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Wednesday, 23 June 1999
Page: 7253


Mr MARTIN (7:45 PM) —Tonight I would like to pay tribute to a couple of colleagues who recently joined me in representing Australia as an observer of the Indonesian elections. Not wanting to put too fine a point on it, I think it was a tremendous experience and opportunity for us members of parliament who take for granted democracy in this country and the fact that Australians get an opportunity regularly to express a free and fair vote for whom they want to govern them. Yet, in the case of Indonesia, the opportunity for 102 million voters to go to the polls and not feel intimidated while freely expressing their will for one of the 48 political parties that stood in those elections I think cannot be understated.

I was stationed at Mataram at west Nusa Tenggara and was accompanied by Senator O'Chee, Senator Woodley and two officials from the Australian bureaucracy, Richard Mathews from Foreign Affairs and John Willmot from the Department of Defence. In the course of our stay there, we took the opportunity of meeting with officials from the major political parties, with what I guess we would call the Electoral Commission, with people who were going to oversight any disputes sitting as a court of disputed returns. We met with villagers, party workers and some of the 220,000-odd domestic observers who were there.

We participated in the elections themselves by being at a number of polling stations on 7 June to witness for ourselves the excitement and pent up desire of the Indonesians in wanting to express their will freely and fairly as to the sort of government they wanted for the future. It really was an exciting opportunity because, on polling day here in Australia, I—like you, Mr Speaker, I am sure—travel around my electorate and observe in schools and community halls party workers handing out how-to-vote cards and so on. In the case of Indonesia, that is banned. That is not a bad idea actually. But, nevertheless, it is banned.

However, we observed people there from very early in the morning at the polling stations. The polling stations often were under palm trees, with pieces of bamboo holding up some plastic sheeting to cover the polling officials and, at the same time, very importantly, the pot of indelible ink that the voters had to dip their fingers in after having voted so that they could not come back and vote again. We witnessed polling booths themselves often having been made out of banana leaves with some other material—probably, in many cases, somebody's curtain from their front window—draped across to give privacy when people voted.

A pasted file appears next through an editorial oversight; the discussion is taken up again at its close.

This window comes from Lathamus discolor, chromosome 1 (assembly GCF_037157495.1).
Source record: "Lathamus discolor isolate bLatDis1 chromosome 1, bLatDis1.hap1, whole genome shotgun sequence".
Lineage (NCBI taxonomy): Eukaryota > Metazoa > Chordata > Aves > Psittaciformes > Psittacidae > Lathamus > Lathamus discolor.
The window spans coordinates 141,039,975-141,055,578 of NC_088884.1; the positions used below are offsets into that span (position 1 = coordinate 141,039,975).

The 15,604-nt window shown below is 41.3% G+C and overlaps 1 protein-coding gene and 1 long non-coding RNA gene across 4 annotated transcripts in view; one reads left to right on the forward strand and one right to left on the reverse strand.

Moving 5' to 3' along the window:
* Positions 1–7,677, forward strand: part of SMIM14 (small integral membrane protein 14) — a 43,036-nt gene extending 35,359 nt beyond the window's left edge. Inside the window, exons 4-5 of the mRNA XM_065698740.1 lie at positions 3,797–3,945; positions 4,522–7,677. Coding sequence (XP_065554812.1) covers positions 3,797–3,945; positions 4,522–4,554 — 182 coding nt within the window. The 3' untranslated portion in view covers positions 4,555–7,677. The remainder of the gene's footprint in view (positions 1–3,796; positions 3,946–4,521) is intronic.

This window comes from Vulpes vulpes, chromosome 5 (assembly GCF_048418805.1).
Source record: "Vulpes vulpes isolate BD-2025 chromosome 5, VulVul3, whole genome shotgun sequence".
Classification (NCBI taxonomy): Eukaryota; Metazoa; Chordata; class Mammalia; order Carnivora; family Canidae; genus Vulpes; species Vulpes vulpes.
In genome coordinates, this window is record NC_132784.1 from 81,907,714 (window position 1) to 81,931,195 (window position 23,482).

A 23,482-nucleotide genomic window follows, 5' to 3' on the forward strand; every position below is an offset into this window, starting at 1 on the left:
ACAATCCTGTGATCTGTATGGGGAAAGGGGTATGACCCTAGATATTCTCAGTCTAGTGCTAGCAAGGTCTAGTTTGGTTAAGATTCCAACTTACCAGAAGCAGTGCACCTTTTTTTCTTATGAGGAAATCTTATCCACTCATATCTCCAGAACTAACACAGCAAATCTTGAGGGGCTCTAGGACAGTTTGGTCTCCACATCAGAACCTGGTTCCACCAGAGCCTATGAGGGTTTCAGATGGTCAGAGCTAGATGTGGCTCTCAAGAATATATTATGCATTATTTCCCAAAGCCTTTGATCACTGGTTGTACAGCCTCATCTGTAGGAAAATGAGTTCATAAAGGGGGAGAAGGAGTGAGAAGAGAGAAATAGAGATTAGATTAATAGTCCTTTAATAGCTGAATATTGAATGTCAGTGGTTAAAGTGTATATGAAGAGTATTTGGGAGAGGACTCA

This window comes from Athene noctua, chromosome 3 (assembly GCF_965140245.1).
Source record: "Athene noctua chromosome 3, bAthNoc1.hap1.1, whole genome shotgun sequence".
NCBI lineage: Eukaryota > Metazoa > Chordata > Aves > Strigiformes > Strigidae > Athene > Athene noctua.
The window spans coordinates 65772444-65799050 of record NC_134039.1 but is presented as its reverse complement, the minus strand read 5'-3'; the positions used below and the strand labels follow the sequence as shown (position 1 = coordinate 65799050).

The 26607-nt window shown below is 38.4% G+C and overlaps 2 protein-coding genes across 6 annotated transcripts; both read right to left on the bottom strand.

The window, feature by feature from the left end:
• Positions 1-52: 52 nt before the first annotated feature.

The method of voting in Indonesia was such that they would take the ballot paper, which had the 48 symbols of the political parties on it, they would go into the privacy of the polling booth, often raising their hands in triumph to the many of their well-wishers and villagers who surrounded them, and when they were inside, using a nail and a hammer, they put a hole in the ballot paper through the party symbol that they wanted to support. When the count occurred later that afternoon, the ballot paper was held up to the light to check for the light shining through the hole and a vote was then recorded for that political party. Interestingly, when the vote took place in the afternoon, literally hundreds of villages and observers were there to see that nothing went awry.

I can say that, from our observations with our group, it was free, it was fair and it was an expression of opportunity for Indonesians. I think as time unfolds and the count is finalised—not being delayed because of any malpractice but simply because of their trying to get it right in that this is the first time and their electoral officials are inexperienced—we will see democracy well and truly emerge in that country. In the past, if you wanted to know the result of the Indonesian elections, you went to the police station on the night of the vote. These days, and rightly so, we are finding polling officials ensuring that a free and fair result will emerge. What that means down the track in terms of the President of Indonesia, of course, will rely on a further ballot in November. I look forward to the results of that election to come and the results of the general election in Indonesia. It was a great pleasure to be there. I would like to thank Senator Alan Ferguson as leader of our delegation and the government for sending us there. (Time expired)